Runglish, a Russian-English pidgin. This word is also used by English
speakers to describe the way in which
Russians attempt to speak
English using Russian morphology and/or syntax.
Russenorsk, an extinct pidgin language with mostly Russian vocabulary
and mostly Norwegian grammar, used for communication between Russians
and Norwegian traders in the Pomor trade in
Finnmark and the Kola
Trasianka, a heavily russified variety of Belarusian used by a large
portion of the rural population in Belarus
Pidgin Russian, spoken by the Nganasan on the Taimyr Peninsula
Russian alphabet and Russian Braille
A page from Azbuka (Alphabet book), the first Russian printed
textbook. Printed by Ivan Fyodorov in 1574. This page features the
Russian is written using a
Cyrillic alphabet. The Russian alphabet
consists of 33 letters. The following table gives their upper case
forms, along with IPA values for each letter's typical sound:
Older letters of the
Russian alphabet include ⟨ѣ⟩, which merged
to ⟨е⟩ (/je/ or /ʲe/); ⟨і⟩ and ⟨ѵ⟩, which both merged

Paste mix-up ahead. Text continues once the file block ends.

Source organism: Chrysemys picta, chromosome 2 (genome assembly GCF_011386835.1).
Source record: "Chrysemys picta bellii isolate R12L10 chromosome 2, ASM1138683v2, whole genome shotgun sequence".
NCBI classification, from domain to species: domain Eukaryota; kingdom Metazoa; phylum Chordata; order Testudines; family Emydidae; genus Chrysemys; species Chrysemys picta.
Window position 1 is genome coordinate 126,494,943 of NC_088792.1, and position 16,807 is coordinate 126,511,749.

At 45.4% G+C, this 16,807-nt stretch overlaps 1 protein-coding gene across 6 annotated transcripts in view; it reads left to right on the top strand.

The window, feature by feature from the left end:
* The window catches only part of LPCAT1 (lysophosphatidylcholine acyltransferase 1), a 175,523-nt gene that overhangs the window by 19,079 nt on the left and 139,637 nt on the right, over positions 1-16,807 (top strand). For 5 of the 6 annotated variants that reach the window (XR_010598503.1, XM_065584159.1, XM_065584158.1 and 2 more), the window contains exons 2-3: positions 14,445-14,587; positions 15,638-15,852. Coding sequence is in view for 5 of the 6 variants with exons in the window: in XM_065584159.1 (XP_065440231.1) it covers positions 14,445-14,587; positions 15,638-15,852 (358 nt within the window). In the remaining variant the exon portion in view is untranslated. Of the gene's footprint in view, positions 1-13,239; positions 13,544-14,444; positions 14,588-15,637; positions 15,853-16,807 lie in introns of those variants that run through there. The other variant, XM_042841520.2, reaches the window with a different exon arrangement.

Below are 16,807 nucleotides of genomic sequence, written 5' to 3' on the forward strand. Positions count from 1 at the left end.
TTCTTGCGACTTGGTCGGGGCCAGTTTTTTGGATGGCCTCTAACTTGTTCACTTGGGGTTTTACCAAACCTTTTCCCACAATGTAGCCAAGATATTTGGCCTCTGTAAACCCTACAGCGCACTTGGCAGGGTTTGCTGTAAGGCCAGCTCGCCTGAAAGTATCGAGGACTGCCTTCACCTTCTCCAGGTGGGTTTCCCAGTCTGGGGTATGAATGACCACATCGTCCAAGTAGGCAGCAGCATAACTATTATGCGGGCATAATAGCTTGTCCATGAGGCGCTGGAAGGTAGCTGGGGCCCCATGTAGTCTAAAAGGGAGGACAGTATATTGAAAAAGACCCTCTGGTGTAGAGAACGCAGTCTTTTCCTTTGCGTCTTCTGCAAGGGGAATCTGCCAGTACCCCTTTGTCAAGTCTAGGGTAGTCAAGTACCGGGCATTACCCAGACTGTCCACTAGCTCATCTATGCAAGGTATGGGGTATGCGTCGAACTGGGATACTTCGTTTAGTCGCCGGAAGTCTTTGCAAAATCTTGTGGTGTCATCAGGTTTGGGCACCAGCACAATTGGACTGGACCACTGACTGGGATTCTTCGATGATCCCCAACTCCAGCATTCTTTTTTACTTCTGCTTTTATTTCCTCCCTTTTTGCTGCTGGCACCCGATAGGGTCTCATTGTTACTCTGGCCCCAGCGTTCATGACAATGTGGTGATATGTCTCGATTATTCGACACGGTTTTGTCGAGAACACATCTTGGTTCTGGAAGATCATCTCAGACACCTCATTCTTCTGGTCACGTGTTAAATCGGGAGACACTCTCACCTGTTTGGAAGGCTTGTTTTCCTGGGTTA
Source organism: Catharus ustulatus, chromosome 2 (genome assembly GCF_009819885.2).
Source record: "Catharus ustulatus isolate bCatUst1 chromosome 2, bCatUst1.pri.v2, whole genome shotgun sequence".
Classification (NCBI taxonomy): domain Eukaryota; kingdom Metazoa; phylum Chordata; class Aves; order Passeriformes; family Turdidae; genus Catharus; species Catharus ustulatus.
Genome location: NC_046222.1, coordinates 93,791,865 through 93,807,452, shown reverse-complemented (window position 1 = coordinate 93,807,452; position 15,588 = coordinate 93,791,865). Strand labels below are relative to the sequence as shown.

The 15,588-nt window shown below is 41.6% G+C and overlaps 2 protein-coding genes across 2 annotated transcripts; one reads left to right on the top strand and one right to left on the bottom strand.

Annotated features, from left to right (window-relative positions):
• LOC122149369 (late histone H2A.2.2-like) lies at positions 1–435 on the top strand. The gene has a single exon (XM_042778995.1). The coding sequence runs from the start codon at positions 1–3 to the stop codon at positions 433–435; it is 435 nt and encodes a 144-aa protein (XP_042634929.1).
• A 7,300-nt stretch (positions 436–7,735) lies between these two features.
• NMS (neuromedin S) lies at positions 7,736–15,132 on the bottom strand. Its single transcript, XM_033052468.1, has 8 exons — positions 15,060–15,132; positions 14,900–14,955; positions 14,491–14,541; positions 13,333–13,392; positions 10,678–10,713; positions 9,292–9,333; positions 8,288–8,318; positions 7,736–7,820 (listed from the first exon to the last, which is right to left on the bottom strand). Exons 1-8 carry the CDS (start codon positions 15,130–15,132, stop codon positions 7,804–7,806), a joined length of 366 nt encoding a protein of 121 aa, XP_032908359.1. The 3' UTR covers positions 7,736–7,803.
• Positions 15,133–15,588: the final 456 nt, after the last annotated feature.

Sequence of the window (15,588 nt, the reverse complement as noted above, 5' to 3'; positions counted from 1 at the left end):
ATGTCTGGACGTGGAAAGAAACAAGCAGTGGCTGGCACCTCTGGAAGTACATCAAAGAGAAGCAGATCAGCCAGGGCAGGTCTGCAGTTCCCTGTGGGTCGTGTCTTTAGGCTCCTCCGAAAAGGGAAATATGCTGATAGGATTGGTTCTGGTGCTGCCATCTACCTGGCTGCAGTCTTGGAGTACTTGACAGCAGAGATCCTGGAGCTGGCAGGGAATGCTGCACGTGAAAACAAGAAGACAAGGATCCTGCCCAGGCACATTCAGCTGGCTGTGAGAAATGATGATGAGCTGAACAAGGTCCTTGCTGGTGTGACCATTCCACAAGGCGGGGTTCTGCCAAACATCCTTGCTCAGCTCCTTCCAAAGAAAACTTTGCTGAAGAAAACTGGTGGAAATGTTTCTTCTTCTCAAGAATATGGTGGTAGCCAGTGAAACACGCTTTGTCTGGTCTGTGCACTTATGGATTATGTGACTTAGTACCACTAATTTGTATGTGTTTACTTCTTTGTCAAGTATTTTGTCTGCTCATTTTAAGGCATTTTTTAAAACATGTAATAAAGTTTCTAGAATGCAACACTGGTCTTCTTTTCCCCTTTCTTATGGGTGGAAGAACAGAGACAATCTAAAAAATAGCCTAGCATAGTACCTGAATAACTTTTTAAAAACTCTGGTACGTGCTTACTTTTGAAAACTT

to ⟨и⟩ (/i/); ⟨ѳ⟩, which merged to ⟨ф⟩ (/f/); ⟨ѫ⟩,
which merged to ⟨у⟩ (/u/); ⟨ѭ⟩, which merged to ⟨ю⟩
(/ju/ or /ʲu/); and ⟨ѧ⟩ and ⟨ѩ⟩, which later were
graphically reshaped into ⟨я⟩ and merged phonetically to /ja/ or
/ʲa/. While these older letters have been abandoned at one time or
another, they may be used in this and related articles. The yers
⟨ъ⟩ and ⟨ь⟩ originally indicated the pronunciation of
ultra-short or reduced /ŭ/, /ĭ/.
Romanization of Russian
Romanization of Russian and Informal
romanizations of Russian
Because of many technical restrictions in computing and also because
of the unavailability of
Cyrillic keyboards abroad, Russian is often
transliterated using the
Latin alphabet. For example, мороз
('frost') is transliterated moroz, and мышь ('mouse'), mysh or
myš'. Once commonly used by the majority of those living outside
Russia, transliteration is being used less frequently by
Russian-speaking typists in favor of the extension of Unicode
character encoding, which fully incorporates the Russian alphabet.
Free programs leveraging this
Unicode extension are available which
allow users to type Russian characters, even on Western 'QWERTY'
Russian alphabet has many systems of character encoding. KOI8-R
was designed by the
Soviet government and was intended to serve as the